The X Files Revisited: The 2nd Movie - I Want To Believe
More on The X Files
The X Files ran for nine seasons between 1993 and 2002, spanned two movies and then came back from the dead in 2016 for a revival series of 6 episodes. In many ways, the show is as much a cultural phenomenon as it ever was and The Digital Fix has been looking back at key episodes across the show’s run starting with the pilot episode, reviewing numerous classic stories and the first movie The X Files: Fight The Future. Now we're in the final stretch of our revisited as we cover the last season of the original run, the second movie and look back at 'season 10' a year on. Having completed our lookback at season nine, we return to the second movie in the wilderness between the original series and the 2016 revival...
The X Files: I Want To Believe is a curious beast. It came six years after The Truth but it didn't arrive in a big fanfare announcing the continuation of The X Files movie franchise as Chris Carter had originally envisioned; it certainly doesn't justify the many open-ended questions the season nine finale gave us. Unlike The X Files: Fight The Future it's not a mythology story either, with Chris Carter going with his plan to do a 'monster of the week' format for film two. That might have worked had there been a third, but a second sequel never materialised. Even with the non-mythology format it is still weird; imagine a cinematic monster in the vein of Eugene Victor Tooms or the Flukeman? That's what I envisioned from a The X Files monster movie. But this isn't that; with a minimal budget, it's film with only minimal supernatural overtones, so much so that it could easily be reworked as a non-The X Files film.
But despite all that, I'm rather fond of it.
Writers Chris Carter (who also directs) and Frank Spotnitz draw instead on something more psychological and harrowing; it is closer in tone to episodes like Irresistible or Oubliette than Squeeze or The Host with a very human kidnapper and a dark and deeply unsettling feels that could more readily exist on the cusp of reality. It might have a psychic, but the crimes are real and graphic. The Frankenstein-style body transplants might be shocking but there are only just cross over into sci-fi rather than pure science. Carter's budget for this is a fraction of what The X Files: Fight The Future was; there are no UFOs, monsters or explosions; it's a big-screen story that feels like it could have worked just as well on the small screen.
In fact, were The X Files: I Want To Believe part of the revival, it might have been looked on considerably well; a dark, chilling tale of the worst of humanity - the only reason it would be more Oubliette than Irresistible is because it lacks a central human villain. Billy Connolly's peadophile priest is actually trying to help; he certainly is the most interesting guest character, which I will talk more about in a bit. The bad guys really are organ transporter Janke Dacyshyn (Callum Keith Rennie), his gay lover Franz Tomczeszyn (Fagin Woodcock) and the Dr-Frankenstein-like surgeon played by Alex Diakun. But the latter two barely appear until the end and Rennie's character isn't given enough depth. Plus there are the considerable homophobic undertones many picked up upon which made the move unsettling in very much the wrong way.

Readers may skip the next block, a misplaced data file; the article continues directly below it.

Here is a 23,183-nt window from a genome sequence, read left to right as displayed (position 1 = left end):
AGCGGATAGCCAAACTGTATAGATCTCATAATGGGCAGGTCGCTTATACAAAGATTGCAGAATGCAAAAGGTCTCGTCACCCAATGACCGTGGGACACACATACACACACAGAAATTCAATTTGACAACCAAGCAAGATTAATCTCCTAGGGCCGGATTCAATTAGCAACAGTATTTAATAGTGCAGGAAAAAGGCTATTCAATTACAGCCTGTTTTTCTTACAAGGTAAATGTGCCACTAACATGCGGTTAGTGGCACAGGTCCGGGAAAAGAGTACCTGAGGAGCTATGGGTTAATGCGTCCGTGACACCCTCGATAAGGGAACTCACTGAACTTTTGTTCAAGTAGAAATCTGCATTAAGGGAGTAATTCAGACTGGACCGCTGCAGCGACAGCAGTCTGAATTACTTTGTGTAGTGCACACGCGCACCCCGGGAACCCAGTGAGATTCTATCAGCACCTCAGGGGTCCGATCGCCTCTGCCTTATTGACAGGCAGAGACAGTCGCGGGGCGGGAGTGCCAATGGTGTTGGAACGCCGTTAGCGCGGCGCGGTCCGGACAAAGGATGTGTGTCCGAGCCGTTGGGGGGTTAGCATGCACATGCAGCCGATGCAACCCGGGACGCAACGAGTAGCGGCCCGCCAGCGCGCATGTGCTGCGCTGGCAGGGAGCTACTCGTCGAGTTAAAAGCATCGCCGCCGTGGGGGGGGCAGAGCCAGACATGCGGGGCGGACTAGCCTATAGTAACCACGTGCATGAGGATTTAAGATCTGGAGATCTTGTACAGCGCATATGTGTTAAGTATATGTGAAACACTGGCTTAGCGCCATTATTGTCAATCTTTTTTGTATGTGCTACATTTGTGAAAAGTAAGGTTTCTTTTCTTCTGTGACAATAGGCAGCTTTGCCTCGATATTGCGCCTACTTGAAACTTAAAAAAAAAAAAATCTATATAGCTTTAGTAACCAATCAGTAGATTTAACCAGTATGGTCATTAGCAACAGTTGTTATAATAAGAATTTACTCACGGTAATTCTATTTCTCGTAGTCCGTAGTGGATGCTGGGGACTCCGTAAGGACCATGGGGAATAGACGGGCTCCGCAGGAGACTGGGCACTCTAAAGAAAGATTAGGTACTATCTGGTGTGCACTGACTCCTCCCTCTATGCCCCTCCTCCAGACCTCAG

The truth is, there is no really likeable or engaging character. We all love Billy Connolly, but then you learn that this psychic helping the FBI is a convicted peadophile. That's not something you can really hope to get past - not should you - and arguably the brilliance of Carter and Spotnitz's script is that this character is not a heroic or sympathetic character. He is certainly no Clyde Bruckman, the other most memorable psychic Mulder and Scully encountered in their travels. Scully reviles him, Mulder comes to realise, like FBI Agent Dakota Whitney that he is needed and in the end his abilities are revealed to be true, even when no one believes him. Worse still, he dies made complicit in the crimes of Tomczeszyn, the former altar boy he abused. Is that a tragedy? Is it unfair? Are you supposed to feel sorry for, even forgive Father Joseph Crissman in the end? Surely not, but the film does not make it easy for the audience.
And that homophobic undertone. Dacyshyn is collecting body parts to rebuild his dying husband; in some other story that would be a Tim Burtonesque twisted fairytale. But then the fact that they are gay is treated with distaste, at worst it is suggested Tomczeszyn became gay and a villain because he was abused by Father Crossman. Further still, the film suggests that Tomczeszyn needs to transplanted onto a female body. Why? Because he is not a man? Surely there are male victims Dacyshyn could find with the same rare blood type? But instead he goes for the more obvious female victims. Perhaps Carter never intended to go that deep, but the ideas are certainly odd.
The other two characters are weak too. Amanda Peet arguably makes more of an impression as agent Dakota Whitney than Xzibit does as Agent Mosley Drummy. He serves no real purpose other than to be Whitney's partner. Peet plays her agent as cool headed, willing to make the big decisions and blur the lines in order to track down the missing FBI agent abducted at the beginning of the film. But there doesn't seem to be any depth to her, to lift her beyond the role as 'FBI agent in charge'. Arguably the most interesting thing about Whitney is her shocking death as Dacyshyn pushes her down the lift shaft.